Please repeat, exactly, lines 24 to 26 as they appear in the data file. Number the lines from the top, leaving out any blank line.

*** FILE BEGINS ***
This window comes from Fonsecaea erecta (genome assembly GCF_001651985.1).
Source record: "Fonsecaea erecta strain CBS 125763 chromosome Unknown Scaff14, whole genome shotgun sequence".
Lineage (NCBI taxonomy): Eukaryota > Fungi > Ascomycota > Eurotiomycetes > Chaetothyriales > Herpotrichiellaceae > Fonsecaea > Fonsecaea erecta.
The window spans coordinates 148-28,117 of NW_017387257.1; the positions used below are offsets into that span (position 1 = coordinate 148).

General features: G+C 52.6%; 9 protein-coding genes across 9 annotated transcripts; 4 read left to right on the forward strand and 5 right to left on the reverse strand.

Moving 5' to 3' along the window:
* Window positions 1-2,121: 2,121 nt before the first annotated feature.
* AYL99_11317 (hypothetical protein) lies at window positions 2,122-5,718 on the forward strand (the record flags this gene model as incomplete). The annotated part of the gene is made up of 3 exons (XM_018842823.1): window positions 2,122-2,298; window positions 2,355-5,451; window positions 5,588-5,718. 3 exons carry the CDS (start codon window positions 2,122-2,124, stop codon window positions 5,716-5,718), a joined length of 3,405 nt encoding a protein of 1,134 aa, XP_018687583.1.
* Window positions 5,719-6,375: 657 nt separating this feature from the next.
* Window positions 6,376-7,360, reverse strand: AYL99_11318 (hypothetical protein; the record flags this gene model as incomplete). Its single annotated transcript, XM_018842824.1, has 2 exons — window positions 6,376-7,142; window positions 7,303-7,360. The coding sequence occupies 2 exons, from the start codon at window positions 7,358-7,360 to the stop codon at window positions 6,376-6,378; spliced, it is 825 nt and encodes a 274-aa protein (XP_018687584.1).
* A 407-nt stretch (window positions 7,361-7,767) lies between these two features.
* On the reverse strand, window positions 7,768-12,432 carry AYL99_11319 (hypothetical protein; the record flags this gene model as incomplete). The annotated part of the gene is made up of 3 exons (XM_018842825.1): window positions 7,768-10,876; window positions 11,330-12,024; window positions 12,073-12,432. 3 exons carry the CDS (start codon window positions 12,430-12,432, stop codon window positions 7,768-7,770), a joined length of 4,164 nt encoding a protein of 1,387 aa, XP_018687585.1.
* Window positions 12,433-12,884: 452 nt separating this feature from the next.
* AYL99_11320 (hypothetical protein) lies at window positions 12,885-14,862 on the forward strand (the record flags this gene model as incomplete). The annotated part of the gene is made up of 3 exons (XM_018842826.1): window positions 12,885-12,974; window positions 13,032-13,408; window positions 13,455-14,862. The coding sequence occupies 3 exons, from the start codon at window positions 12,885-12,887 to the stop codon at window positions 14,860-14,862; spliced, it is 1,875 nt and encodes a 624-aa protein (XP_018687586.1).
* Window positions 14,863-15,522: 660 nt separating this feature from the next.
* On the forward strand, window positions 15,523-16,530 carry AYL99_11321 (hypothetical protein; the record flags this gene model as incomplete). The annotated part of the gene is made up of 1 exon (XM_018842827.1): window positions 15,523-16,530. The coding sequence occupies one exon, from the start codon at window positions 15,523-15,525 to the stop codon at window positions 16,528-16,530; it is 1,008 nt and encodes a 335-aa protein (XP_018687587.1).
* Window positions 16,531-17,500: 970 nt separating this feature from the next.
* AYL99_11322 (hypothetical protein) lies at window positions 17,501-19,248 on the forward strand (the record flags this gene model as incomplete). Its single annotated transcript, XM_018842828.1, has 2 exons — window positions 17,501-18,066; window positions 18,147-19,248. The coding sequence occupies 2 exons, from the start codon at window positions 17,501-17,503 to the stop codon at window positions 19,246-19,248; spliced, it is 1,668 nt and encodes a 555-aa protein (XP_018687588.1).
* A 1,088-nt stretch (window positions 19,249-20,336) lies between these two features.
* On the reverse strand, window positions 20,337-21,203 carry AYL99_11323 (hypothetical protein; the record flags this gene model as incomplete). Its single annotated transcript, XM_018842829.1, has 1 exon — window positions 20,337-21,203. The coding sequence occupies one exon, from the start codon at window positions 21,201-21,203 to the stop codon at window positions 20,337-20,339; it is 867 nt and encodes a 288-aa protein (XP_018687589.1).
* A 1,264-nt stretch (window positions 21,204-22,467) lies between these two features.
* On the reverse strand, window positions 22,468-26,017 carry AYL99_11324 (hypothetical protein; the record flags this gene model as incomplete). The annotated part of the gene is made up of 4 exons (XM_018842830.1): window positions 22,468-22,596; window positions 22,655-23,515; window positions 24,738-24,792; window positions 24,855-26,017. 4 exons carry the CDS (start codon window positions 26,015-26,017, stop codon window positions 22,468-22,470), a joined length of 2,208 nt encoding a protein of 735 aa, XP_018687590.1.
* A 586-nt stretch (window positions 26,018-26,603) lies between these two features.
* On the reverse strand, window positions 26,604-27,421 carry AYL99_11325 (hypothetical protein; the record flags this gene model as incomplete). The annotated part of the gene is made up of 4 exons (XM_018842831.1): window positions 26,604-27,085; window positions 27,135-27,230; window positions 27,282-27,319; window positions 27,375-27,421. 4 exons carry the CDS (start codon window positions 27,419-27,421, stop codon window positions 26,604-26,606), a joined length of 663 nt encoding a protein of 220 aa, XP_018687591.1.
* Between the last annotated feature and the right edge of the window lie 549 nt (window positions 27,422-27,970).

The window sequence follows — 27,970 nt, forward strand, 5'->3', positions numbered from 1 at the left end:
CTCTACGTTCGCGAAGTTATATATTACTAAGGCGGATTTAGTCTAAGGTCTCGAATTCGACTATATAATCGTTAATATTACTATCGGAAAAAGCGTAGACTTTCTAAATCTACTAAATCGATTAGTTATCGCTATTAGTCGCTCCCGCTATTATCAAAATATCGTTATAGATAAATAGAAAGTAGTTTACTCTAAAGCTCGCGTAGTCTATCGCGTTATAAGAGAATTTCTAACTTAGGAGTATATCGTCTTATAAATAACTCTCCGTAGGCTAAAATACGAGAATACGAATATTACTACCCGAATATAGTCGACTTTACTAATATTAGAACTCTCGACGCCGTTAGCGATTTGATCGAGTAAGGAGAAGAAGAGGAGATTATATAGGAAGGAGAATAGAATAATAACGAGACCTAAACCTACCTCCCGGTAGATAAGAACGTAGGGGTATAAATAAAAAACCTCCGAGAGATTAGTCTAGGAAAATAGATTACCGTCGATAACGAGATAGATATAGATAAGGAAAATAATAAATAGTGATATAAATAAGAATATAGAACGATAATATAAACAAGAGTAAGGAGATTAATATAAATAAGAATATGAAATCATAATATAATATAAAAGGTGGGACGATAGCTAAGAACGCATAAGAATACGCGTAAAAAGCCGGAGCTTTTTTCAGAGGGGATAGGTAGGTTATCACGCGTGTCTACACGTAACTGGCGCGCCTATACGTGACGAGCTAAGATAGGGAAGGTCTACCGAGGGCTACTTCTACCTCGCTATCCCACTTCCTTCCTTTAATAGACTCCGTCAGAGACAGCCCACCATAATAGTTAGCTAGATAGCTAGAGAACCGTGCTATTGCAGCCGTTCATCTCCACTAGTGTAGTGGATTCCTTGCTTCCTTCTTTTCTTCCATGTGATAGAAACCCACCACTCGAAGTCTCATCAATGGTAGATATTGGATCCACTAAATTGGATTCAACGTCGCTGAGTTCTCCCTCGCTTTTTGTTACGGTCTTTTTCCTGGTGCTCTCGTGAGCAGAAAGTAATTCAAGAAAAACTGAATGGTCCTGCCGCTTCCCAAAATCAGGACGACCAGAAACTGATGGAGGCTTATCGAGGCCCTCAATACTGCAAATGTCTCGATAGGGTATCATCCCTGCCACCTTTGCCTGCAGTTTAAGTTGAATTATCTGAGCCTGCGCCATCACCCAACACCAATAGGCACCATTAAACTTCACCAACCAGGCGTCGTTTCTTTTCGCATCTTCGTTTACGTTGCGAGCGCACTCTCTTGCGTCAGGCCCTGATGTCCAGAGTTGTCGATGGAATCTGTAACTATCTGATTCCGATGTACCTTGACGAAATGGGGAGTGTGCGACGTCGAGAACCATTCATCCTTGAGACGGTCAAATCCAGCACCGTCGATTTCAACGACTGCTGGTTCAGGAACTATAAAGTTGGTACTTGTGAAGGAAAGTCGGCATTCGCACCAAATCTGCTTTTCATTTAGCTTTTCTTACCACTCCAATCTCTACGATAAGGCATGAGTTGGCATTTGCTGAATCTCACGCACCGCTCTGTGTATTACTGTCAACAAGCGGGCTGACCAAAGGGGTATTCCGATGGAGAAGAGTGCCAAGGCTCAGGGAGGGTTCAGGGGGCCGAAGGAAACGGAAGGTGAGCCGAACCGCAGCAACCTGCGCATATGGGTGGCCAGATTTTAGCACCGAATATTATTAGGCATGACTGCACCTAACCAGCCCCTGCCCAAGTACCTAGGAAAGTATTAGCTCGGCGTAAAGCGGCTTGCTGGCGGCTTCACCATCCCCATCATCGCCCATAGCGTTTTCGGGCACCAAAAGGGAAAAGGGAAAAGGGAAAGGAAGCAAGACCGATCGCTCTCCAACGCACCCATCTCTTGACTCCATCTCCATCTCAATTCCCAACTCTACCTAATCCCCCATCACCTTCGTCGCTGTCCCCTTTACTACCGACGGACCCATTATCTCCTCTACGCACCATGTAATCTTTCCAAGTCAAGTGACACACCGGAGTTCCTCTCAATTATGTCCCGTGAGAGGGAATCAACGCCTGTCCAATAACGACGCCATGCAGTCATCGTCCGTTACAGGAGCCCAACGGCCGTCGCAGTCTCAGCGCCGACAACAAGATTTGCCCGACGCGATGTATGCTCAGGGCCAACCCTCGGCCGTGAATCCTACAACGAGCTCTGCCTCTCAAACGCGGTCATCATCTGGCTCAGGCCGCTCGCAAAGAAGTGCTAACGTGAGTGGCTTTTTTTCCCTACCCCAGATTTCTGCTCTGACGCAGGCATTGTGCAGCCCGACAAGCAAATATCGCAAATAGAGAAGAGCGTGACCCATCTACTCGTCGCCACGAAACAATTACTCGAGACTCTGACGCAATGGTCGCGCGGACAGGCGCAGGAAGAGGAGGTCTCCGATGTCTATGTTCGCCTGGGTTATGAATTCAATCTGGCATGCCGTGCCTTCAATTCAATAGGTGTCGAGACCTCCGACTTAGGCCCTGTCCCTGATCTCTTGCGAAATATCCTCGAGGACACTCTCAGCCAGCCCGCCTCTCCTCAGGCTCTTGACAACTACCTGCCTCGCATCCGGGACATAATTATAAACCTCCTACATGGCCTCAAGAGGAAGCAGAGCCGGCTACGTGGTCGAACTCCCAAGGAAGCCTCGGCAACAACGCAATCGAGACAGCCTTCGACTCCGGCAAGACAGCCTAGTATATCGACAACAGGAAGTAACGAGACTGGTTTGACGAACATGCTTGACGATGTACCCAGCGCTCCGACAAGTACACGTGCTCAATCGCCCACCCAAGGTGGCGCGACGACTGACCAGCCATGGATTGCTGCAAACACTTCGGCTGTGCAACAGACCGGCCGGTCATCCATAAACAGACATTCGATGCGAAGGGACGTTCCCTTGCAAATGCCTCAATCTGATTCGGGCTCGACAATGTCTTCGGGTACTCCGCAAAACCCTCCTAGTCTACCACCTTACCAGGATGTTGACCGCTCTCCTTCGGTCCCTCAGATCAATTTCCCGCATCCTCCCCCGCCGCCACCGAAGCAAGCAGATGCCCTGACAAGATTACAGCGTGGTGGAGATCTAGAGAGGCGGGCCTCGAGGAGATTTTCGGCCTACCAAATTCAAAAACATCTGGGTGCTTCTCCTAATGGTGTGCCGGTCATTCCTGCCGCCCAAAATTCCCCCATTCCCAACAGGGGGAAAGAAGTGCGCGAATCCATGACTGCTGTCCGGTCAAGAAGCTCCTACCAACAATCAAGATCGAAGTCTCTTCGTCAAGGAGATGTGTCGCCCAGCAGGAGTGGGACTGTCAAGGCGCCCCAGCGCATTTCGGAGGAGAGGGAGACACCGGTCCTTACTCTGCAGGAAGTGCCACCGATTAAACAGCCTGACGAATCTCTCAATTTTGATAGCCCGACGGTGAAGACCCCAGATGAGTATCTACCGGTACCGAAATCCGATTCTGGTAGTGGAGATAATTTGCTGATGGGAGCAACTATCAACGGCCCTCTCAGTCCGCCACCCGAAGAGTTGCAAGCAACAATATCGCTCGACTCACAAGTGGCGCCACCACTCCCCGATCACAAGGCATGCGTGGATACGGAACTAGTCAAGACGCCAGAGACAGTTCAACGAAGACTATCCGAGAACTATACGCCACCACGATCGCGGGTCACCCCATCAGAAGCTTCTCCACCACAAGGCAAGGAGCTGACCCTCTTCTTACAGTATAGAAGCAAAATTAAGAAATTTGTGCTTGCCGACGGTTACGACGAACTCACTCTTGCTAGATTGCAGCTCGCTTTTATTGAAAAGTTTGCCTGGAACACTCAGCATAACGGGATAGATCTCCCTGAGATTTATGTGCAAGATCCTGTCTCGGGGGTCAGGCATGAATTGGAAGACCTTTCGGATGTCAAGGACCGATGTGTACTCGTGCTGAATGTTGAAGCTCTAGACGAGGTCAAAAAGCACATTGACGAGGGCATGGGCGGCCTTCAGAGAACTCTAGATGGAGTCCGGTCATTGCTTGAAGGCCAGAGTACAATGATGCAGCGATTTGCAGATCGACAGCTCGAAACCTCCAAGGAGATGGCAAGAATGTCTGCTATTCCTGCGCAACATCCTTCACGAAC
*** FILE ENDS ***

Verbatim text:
* On the reverse strand, window positions 26,604-27,421 carry AYL99_11325 (hypothetical protein; the record flags this gene model as incomplete). The annotated part of the gene is made up of 4 exons (XM_018842831.1): window positions 26,604-27,085; window positions 27,135-27,230; window positions 27,282-27,319; window positions 27,375-27,421. 4 exons carry the CDS (start codon window positions 27,419-27,421, stop codon window positions 26,604-26,606), a joined length of 663 nt encoding a protein of 220 aa, XP_018687591.1.
* Between the last annotated feature and the right edge of the window lie 549 nt (window positions 27,422-27,970).

The window sequence follows — 27,970 nt, forward strand, 5'->3', positions numbered from 1 at the left end: